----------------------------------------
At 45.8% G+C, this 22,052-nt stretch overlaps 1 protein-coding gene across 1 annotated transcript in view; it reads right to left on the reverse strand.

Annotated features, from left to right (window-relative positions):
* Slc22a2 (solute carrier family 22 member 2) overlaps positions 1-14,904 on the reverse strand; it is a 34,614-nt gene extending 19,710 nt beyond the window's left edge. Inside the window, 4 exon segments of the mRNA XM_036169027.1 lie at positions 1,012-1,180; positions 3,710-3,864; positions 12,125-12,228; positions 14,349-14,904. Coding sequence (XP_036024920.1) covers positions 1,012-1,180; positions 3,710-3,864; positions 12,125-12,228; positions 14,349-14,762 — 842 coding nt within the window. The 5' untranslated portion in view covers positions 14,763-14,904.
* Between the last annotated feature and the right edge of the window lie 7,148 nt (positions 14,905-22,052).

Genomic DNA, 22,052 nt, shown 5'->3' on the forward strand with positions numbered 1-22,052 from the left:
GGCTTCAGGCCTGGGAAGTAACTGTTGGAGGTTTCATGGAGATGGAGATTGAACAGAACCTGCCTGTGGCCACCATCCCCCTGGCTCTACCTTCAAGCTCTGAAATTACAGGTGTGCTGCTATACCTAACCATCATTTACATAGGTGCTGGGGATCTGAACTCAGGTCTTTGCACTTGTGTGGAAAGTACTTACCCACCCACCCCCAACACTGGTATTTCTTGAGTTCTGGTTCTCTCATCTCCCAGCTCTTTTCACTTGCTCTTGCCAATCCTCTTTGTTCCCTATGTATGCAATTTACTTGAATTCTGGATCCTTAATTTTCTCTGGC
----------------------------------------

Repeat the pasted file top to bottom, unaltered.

At 45.8% G+C, this 22,052-nt stretch overlaps 1 protein-coding gene across 1 annotated transcript in view; it reads right to left on the reverse strand.

Annotated features, from left to right (window-relative positions):
* Slc22a2 (solute carrier family 22 member 2) overlaps positions 1-14,904 on the reverse strand; it is a 34,614-nt gene extending 19,710 nt beyond the window's left edge. Inside the window, 4 exon segments of the mRNA XM_036169027.1 lie at positions 1,012-1,180; positions 3,710-3,864; positions 12,125-12,228; positions 14,349-14,904. Coding sequence (XP_036024920.1) covers positions 1,012-1,180; positions 3,710-3,864; positions 12,125-12,228; positions 14,349-14,762 — 842 coding nt within the window. The 5' untranslated portion in view covers positions 14,763-14,904.
* Between the last annotated feature and the right edge of the window lie 7,148 nt (positions 14,905-22,052).

Genomic DNA, 22,052 nt, shown 5'->3' on the forward strand with positions numbered 1-22,052 from the left:
GGCTTCAGGCCTGGGAAGTAACTGTTGGAGGTTTCATGGAGATGGAGATTGAACAGAACCTGCCTGTGGCCACCATCCCCCTGGCTCTACCTTCAAGCTCTGAAATTACAGGTGTGCTGCTATACCTAACCATCATTTACATAGGTGCTGGGGATCTGAACTCAGGTCTTTGCACTTGTGTGGAAAGTACTTACCCACCCACCCCCAACACTGGTATTTCTTGAGTTCTGGTTCTCTCATCTCCCAGCTCTTTTCACTTGCTCTTGCCAATCCTCTTTGTTCCCTATGTATGCAATTTACTTGAATTCTGGATCCTTAATTTTCTCTGGC